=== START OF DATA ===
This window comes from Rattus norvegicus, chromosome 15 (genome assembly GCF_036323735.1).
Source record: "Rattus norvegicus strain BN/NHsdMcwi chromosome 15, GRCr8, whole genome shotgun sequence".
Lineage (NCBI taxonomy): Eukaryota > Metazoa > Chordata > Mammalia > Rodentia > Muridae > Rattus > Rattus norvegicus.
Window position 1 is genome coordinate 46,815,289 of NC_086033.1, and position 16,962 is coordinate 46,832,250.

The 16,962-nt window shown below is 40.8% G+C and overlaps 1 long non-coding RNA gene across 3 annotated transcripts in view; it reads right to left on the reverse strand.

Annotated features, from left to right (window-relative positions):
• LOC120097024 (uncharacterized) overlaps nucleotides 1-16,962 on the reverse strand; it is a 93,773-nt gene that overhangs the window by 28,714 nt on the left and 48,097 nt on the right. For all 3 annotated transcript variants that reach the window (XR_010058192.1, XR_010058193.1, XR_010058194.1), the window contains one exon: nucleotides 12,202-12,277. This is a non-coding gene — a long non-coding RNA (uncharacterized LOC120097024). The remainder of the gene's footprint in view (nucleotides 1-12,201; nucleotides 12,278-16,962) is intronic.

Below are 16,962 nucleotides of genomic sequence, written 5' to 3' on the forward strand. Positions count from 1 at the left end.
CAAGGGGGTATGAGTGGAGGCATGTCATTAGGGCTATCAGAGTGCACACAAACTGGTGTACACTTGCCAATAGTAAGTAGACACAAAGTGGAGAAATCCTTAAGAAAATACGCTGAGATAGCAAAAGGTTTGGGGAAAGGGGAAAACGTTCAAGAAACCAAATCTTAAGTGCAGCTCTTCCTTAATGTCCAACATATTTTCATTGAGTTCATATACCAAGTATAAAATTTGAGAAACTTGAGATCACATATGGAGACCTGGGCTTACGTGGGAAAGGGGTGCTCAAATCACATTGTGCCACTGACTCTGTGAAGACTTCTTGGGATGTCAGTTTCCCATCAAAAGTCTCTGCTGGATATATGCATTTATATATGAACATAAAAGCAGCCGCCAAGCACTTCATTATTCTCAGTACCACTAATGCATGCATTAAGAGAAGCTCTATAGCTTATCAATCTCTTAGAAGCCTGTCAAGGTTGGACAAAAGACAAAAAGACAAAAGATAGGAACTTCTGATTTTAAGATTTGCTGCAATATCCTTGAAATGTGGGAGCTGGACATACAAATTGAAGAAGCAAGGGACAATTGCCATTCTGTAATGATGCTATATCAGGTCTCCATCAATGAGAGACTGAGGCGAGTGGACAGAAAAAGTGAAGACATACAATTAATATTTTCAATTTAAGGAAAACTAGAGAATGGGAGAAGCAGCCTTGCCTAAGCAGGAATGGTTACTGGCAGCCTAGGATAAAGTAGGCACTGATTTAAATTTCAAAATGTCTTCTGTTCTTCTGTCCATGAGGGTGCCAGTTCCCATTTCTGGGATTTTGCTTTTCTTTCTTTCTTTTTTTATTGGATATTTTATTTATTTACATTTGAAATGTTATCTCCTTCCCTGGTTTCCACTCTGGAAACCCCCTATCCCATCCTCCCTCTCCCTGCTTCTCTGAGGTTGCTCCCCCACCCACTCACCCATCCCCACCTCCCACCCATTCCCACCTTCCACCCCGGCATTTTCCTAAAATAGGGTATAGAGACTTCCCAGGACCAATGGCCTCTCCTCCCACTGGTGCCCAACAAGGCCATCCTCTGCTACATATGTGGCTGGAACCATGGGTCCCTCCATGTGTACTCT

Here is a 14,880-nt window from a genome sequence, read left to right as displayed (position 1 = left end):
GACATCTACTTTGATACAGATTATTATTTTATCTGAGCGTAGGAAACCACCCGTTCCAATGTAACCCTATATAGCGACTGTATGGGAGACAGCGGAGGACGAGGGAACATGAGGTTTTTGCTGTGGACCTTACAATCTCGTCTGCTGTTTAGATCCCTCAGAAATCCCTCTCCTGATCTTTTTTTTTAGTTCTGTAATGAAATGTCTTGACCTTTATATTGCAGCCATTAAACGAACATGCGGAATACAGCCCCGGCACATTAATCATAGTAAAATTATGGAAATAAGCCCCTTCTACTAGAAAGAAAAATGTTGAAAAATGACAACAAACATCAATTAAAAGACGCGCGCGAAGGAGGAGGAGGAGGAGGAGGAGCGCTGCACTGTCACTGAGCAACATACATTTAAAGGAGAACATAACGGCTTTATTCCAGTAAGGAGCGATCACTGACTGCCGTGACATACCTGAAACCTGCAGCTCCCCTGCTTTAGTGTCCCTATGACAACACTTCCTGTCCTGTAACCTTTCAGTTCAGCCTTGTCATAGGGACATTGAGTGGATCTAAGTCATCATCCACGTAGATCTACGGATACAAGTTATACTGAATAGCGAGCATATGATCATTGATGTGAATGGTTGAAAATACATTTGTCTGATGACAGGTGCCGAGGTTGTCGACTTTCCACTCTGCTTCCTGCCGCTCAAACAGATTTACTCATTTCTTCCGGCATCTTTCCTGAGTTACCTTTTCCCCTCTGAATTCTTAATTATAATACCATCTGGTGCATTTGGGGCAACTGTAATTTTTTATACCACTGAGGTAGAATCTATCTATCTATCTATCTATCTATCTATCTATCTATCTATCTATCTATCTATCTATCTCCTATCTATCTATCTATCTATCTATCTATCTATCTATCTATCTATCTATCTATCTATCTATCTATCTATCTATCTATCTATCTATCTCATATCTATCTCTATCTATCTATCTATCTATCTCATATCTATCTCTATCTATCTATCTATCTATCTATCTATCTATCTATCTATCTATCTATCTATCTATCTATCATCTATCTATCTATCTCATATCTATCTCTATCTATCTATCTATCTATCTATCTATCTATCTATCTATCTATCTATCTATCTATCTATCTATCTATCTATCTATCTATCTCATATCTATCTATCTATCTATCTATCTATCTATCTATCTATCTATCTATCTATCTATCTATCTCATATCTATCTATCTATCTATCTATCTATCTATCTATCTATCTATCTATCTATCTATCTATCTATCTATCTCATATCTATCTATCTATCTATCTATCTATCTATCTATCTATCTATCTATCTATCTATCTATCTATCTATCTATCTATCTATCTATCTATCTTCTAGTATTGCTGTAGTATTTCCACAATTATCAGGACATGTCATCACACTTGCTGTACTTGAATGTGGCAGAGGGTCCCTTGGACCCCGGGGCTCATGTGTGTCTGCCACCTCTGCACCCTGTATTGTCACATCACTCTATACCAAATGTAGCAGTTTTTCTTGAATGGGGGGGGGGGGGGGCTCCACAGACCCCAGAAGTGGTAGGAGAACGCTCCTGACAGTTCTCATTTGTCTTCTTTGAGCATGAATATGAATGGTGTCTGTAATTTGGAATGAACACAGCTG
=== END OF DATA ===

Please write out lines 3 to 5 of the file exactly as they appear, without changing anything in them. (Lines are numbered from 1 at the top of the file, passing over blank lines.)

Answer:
Lineage (NCBI taxonomy): Eukaryota > Metazoa > Chordata > Mammalia > Rodentia > Muridae > Rattus > Rattus norvegicus.
Window position 1 is genome coordinate 46,815,289 of NC_086033.1, and position 16,962 is coordinate 46,832,250.

The 16,962-nt window shown below is 40.8% G+C and overlaps 1 long non-coding RNA gene across 3 annotated transcripts in view; it reads right to left on the reverse strand.